Three evenings, three outings. Planet Angel on Friday, introducing good friends to one of my favourite places. Mutual bigging up (which yes, I started :-)) a little bit of dancing, a lot of conversation and warmth. Having my lovely girl realise that PA is based next to the yard featured as one of the encounters in The Getaway (after the 20th time we'd both walked past it).
Saturday started with a cafe breakfast (although I'm informed by our resident Ilfordian that it's pronounced caff) and then disappeared into a haze of DVDs and chatting as the afternoon wended its way slowly past outside. Bad Wolf was broached (though I'm not sure what was on screen counts as an explanation, and that's all I'm saying given that a lot of my friends still haven't seen the latest Dr. Who) and then All The Chinese Food In The World was eaten in honour of 4 birthdays; westernind
and Roo WINOLJ. The table was split into near equal halves as the vegetarians congregated at one end and the omnivores at the other, for ease of sharing. It was quite suprising to me that so many of my friends are now vegetarian - I suppose I knew, but seeing the table split so equally really brought it home.
From Chinese meal to world music - 5 brave adventurers departed late into the evening to Hackney, and the 291 Gallery for Whirl-y-gig. Whirly and Planet Angel share many things in common, but one thing that struck me particularly over the weekend was the amount of people who refer to them as 'my club' - both seem to engender a sense of ownership in the people who attend; something that's deliberate on their parts. Planet Angel refers to itself as a party, and the visitors as party guests rather than clubbers. Whirly has much the same attitude. It makes them, to my mind, two of the friendliest clubs I've been to, and I guess that's why I keep going.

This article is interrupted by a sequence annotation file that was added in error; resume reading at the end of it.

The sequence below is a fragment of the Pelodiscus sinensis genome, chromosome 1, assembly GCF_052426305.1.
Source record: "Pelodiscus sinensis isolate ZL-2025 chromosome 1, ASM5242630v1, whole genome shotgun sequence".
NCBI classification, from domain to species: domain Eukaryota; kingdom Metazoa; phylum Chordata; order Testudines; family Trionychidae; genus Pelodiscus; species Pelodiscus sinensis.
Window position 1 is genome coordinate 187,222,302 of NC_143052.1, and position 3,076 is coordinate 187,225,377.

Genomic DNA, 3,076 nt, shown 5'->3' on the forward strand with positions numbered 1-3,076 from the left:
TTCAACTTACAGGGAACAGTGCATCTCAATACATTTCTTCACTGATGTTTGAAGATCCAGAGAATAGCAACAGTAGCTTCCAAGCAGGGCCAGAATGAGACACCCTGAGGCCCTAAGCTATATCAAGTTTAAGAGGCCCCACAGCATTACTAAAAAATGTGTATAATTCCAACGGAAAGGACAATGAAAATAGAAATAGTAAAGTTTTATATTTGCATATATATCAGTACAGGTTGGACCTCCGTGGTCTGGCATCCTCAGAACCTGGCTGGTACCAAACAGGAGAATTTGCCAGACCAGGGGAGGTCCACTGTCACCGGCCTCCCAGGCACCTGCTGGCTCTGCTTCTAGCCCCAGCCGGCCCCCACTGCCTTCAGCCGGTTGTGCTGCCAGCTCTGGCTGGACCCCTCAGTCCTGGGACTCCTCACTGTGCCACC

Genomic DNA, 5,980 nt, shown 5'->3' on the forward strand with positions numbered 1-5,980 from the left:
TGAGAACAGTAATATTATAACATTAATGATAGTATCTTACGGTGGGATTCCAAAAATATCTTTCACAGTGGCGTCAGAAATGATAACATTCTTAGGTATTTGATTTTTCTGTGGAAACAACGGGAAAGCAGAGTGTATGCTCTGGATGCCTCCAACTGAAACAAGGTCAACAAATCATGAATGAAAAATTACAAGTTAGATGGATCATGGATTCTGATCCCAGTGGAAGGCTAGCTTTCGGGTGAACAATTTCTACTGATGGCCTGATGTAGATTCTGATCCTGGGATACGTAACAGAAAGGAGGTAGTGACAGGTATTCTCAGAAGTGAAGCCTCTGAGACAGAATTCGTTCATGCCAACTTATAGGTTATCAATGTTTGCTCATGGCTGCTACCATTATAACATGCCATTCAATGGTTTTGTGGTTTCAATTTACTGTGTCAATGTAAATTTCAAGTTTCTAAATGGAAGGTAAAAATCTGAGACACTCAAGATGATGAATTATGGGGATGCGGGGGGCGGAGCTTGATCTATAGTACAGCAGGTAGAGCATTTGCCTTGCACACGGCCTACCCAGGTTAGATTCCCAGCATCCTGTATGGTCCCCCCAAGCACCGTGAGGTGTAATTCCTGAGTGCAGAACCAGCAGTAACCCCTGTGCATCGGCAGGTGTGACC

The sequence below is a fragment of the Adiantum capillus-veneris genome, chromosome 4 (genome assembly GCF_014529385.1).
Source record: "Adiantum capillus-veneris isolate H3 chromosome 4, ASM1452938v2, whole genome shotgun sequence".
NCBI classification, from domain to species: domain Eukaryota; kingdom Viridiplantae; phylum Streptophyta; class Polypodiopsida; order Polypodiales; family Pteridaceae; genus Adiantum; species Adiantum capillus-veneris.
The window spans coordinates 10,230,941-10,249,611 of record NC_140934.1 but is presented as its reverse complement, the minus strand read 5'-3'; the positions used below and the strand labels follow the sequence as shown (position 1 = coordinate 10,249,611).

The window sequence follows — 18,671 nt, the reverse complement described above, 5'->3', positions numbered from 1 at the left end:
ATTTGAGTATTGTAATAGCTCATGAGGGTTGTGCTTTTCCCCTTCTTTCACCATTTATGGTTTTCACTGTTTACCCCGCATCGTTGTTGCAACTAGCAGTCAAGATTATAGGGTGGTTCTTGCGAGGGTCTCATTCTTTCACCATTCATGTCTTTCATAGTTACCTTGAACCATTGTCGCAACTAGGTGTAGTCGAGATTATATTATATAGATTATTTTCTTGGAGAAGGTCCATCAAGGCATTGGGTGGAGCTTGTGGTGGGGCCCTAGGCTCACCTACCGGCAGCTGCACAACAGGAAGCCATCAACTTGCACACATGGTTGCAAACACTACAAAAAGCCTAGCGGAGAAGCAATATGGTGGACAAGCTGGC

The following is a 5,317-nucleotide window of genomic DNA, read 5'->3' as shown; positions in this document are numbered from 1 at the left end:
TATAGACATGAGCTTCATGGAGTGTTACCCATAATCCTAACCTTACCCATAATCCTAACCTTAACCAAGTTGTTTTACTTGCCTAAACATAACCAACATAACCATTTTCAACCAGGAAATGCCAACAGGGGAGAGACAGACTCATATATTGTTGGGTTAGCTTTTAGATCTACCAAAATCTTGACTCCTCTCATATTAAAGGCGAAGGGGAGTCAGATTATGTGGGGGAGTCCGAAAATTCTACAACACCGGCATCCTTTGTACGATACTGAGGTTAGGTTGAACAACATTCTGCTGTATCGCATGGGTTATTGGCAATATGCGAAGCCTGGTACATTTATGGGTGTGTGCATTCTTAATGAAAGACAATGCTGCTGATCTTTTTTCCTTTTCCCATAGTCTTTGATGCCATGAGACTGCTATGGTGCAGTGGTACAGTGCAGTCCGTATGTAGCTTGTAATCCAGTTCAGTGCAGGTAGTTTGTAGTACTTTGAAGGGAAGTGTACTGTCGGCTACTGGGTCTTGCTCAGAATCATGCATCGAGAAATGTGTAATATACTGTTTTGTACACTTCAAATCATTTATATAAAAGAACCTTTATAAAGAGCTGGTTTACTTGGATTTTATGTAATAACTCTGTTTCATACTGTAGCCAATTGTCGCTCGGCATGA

And then Sunday. Sunday was Mozart's Requiem. There were two orchestral Mozart pieces before the main event (though apparantly the woman playing the piano for the Piano Concherto was very famous - certainly she was very good, but she wasn't who I was there to see and listen to.)
I have a particular love for the human voice - I read somewhere many years ago that every musical instrument is doing its best to mimic the voice and frankly, in my opinion, none come close. The fact that this was the Levin rescoring of the Requiem, rather than the Sussmeyer version, which is the more familiar score, was exciting enough. My problem with Sussmeyer is the orchestra, and (weirdly) specifically the french horns; lumpy soft instruments that let the voices sink into them rather than bouncing them up to the sky.
And I was blown away.
The choir were magnificent; there wasn't one note that was less than exceptional. I tried to pick out a single thread of voice in the Great Amen and couldn't follow it because I kept getting distracted by the other threads wizzing past, weaving into a massive rope of sound that you could tether the Queen Mary with. During the Dies Irae the Altos spat one word out and then sucked the next one back in creating an echo and a hollow sound for the word to disappear into; angry, fearful - and the sort of effect that someone would find it hard to reproduce with a sequencer and a load of electronic equipment.
The Kyrie raised the hairs on the back of my neck. The Lacrimosa made me cry.
Lacrimosa dies illaSorrowful that day
qua resurget ex favilla,when from the dust will arise
judicandus homo reusguilty man to be judged
Huic ergo, parce, DeusSpare him therefore, O God
Pie Jesu Domine, dona eis requiem, Amen.Good Lord Jesus, grant them rest. Amen
Thank you to all that made it there; too many to list.
My weekend was spent in the company of my friends and those I love.
How does it get better than that?